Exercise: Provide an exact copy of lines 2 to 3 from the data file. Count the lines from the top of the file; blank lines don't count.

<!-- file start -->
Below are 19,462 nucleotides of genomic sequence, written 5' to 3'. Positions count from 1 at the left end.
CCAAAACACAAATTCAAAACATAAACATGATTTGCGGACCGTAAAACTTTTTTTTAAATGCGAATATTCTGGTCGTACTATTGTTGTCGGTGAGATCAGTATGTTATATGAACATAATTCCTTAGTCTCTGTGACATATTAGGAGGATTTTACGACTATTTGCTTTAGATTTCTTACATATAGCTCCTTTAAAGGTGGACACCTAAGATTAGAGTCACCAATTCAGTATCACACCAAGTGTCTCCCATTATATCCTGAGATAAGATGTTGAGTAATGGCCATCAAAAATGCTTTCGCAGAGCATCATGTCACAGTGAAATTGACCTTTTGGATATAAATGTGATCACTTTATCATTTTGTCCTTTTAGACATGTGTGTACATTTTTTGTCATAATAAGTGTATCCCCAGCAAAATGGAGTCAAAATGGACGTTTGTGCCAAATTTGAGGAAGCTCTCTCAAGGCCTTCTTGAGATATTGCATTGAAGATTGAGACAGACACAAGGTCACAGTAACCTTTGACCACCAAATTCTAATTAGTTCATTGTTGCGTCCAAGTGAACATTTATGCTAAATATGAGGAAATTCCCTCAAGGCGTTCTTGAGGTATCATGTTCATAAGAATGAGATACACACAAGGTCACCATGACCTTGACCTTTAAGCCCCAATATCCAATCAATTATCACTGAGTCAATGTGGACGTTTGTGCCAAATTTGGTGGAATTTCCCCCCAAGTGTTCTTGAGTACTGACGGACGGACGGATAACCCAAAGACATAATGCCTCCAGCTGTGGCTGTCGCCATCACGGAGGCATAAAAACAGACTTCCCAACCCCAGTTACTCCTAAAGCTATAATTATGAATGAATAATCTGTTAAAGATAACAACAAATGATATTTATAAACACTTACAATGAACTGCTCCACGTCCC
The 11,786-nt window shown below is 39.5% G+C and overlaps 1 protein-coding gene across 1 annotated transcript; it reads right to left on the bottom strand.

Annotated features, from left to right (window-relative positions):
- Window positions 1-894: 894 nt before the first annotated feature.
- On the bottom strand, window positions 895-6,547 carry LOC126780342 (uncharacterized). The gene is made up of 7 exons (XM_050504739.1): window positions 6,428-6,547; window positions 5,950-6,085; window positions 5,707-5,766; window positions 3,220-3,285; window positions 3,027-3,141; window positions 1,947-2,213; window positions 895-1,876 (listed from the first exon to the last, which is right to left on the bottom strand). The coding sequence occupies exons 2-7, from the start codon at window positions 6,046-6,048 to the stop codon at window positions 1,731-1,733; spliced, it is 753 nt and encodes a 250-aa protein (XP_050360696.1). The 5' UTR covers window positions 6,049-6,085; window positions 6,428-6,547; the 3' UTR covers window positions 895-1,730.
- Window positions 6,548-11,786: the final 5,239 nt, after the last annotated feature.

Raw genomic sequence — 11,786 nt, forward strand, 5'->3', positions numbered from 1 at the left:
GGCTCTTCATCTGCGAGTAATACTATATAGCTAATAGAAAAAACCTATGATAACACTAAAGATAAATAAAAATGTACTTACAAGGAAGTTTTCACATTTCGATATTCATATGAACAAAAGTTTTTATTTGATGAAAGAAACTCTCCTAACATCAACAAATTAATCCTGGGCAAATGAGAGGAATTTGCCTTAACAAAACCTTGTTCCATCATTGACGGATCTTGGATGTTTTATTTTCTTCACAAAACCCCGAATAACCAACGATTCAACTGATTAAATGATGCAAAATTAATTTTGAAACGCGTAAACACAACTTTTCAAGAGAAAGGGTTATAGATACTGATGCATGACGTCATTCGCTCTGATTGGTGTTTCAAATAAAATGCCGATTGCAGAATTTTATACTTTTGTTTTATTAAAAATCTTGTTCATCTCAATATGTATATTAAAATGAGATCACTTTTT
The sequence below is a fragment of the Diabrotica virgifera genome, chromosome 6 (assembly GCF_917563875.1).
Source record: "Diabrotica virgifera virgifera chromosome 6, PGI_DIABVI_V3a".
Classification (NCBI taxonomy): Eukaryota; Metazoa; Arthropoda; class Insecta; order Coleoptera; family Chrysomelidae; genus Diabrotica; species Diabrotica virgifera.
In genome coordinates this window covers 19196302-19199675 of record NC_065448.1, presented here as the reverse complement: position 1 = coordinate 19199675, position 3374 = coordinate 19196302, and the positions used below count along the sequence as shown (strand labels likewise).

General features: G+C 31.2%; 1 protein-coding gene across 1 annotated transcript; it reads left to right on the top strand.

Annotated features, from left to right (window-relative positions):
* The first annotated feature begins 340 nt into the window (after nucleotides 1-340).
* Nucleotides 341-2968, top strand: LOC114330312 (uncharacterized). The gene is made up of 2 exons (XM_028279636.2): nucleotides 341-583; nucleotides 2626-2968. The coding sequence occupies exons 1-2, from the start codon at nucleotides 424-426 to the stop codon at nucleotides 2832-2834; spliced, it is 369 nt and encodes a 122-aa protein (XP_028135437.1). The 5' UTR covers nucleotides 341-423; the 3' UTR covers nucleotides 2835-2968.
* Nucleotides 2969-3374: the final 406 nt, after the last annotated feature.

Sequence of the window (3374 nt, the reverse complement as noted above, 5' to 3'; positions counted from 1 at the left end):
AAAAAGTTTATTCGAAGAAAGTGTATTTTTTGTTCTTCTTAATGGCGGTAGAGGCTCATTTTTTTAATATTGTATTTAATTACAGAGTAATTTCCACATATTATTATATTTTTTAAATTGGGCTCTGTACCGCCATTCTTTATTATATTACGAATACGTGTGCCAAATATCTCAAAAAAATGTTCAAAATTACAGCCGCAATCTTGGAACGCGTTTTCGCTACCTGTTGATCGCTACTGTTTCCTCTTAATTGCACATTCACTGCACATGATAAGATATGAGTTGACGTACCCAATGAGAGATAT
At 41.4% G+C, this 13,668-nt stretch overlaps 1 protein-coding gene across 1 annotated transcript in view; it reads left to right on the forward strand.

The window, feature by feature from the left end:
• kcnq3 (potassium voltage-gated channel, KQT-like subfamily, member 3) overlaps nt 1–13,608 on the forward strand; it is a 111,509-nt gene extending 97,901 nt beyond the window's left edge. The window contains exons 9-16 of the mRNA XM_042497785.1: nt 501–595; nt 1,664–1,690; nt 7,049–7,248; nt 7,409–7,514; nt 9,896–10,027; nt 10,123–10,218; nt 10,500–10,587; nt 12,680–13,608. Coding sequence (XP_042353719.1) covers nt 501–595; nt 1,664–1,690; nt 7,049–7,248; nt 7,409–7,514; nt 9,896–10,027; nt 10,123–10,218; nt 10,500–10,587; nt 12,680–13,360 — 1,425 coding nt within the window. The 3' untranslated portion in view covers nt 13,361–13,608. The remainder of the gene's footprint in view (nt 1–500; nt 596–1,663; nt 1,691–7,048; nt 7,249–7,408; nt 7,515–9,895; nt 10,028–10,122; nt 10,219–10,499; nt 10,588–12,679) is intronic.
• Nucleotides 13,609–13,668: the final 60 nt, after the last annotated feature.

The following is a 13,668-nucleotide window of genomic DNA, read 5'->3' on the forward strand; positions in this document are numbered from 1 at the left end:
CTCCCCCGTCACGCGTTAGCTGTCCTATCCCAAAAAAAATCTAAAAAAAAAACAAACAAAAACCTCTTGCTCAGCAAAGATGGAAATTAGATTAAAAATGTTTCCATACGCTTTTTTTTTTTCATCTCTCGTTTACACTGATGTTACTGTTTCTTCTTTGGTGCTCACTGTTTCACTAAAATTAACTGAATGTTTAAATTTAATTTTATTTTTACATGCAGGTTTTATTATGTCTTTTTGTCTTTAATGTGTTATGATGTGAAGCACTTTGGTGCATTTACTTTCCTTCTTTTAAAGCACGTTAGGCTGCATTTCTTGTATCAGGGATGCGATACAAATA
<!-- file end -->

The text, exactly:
CCAAAACACAAATTCAAAACATAAACATGATTTGCGGACCGTAAAACTTTTTTTTAAATGCGAATATTCTGGTCGTACTATTGTTGTCGGTGAGATCAGTATGTTATATGAACATAATTCCTTAGTCTCTGTGACATATTAGGAGGATTTTACGACTATTTGCTTTAGATTTCTTACATATAGCTCCTTTAAAGGTGGACACCTAAGATTAGAGTCACCAATTCAGTATCACACCAAGTGTCTCCCATTATATCCTGAGATAAGATGTTGAGTAATGGCCATCAAAAATGCTTTCGCAGAGCATCATGTCACAGTGAAATTGACCTTTTGGATATAAATGTGATCACTTTATCATTTTGTCCTTTTAGACATGTGTGTACATTTTTTGTCATAATAAGTGTATCCCCAGCAAAATGGAGTCAAAATGGACGTTTGTGCCAAATTTGAGGAAGCTCTCTCAAGGCCTTCTTGAGATATTGCATTGAAGATTGAGACAGACACAAGGTCACAGTAACCTTTGACCACCAAATTCTAATTAGTTCATTGTTGCGTCCAAGTGAACATTTATGCTAAATATGAGGAAATTCCCTCAAGGCGTTCTTGAGGTATCATGTTCATAAGAATGAGATACACACAAGGTCACCATGACCTTGACCTTTAAGCCCCAATATCCAATCAATTATCACTGAGTCAATGTGGACGTTTGTGCCAAATTTGGTGGAATTTCCCCCCAAGTGTTCTTGAGTACTGACGGACGGACGGATAACCCAAAGACATAATGCCTCCAGCTGTGGCTGTCGCCATCACGGAGGCATAAAAACAGACTTCCCAACCCCAGTTACTCCTAAAGCTATAATTATGAATGAATAATCTGTTAAAGATAACAACAAATGATATTTATAAACACTTACAATGAACTGCTCCACGTCCC
The 11,786-nt window shown below is 39.5% G+C and overlaps 1 protein-coding gene across 1 annotated transcript; it reads right to left on the bottom strand.